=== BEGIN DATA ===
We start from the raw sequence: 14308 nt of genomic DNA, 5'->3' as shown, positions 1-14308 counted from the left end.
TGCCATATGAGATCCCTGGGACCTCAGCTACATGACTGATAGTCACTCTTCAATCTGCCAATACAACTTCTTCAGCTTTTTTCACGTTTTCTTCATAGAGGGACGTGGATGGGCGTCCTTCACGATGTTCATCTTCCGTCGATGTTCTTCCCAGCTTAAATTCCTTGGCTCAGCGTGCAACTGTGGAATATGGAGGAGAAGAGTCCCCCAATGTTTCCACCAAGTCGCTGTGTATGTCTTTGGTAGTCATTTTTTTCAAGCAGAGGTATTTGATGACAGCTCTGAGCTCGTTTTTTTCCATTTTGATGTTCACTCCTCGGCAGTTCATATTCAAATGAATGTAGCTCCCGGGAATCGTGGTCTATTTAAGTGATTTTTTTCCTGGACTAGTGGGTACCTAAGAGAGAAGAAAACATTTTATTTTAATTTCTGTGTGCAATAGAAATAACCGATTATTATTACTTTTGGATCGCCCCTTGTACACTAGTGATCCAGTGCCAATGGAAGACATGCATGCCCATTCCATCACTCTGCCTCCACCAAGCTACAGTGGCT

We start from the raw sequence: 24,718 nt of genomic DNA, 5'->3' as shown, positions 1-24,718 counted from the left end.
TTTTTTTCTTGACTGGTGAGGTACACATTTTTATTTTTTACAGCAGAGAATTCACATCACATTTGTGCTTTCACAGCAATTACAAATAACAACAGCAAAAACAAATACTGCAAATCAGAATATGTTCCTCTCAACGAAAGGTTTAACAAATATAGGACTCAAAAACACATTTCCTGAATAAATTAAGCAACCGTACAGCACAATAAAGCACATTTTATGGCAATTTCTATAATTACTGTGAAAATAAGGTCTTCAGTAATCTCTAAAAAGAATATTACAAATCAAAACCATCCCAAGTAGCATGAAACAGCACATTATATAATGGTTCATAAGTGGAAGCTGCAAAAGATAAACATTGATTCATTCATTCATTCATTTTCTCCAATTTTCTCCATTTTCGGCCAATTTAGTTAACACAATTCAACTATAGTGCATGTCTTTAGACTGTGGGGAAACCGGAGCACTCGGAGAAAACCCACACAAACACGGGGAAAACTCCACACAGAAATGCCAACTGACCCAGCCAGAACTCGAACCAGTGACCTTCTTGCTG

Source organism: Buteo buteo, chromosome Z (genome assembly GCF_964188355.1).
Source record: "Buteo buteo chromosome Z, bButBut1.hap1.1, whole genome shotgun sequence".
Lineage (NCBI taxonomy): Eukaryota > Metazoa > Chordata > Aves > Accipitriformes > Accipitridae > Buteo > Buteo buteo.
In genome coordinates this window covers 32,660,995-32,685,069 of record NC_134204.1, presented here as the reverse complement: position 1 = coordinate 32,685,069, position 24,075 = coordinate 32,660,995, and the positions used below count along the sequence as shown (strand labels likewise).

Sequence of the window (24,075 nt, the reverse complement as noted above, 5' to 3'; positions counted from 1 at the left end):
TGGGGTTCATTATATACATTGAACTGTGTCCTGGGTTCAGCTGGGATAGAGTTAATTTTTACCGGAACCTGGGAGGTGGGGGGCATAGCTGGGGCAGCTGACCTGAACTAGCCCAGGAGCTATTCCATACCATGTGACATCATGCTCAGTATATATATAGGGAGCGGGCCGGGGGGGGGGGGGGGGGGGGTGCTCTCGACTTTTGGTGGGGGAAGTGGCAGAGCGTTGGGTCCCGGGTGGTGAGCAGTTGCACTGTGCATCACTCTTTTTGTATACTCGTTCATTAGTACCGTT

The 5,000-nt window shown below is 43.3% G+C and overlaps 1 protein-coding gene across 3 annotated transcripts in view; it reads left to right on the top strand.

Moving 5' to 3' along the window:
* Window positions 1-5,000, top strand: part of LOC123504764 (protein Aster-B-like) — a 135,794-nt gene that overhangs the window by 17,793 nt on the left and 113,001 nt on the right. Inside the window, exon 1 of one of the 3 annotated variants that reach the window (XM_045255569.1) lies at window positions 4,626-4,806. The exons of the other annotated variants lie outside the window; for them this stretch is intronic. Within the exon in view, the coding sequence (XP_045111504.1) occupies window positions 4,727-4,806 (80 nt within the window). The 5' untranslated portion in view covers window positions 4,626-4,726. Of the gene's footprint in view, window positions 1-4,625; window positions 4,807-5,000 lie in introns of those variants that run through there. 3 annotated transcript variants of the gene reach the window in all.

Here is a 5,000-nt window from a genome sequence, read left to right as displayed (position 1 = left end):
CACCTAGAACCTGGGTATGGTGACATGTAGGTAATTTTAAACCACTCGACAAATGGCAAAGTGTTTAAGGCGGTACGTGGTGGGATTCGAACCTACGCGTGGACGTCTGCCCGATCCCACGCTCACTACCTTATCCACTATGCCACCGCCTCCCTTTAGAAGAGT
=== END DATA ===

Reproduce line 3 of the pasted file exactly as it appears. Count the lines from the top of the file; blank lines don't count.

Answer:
We start from the raw sequence: 24,718 nt of genomic DNA, 5'->3' as shown, positions 1-24,718 counted from the left end.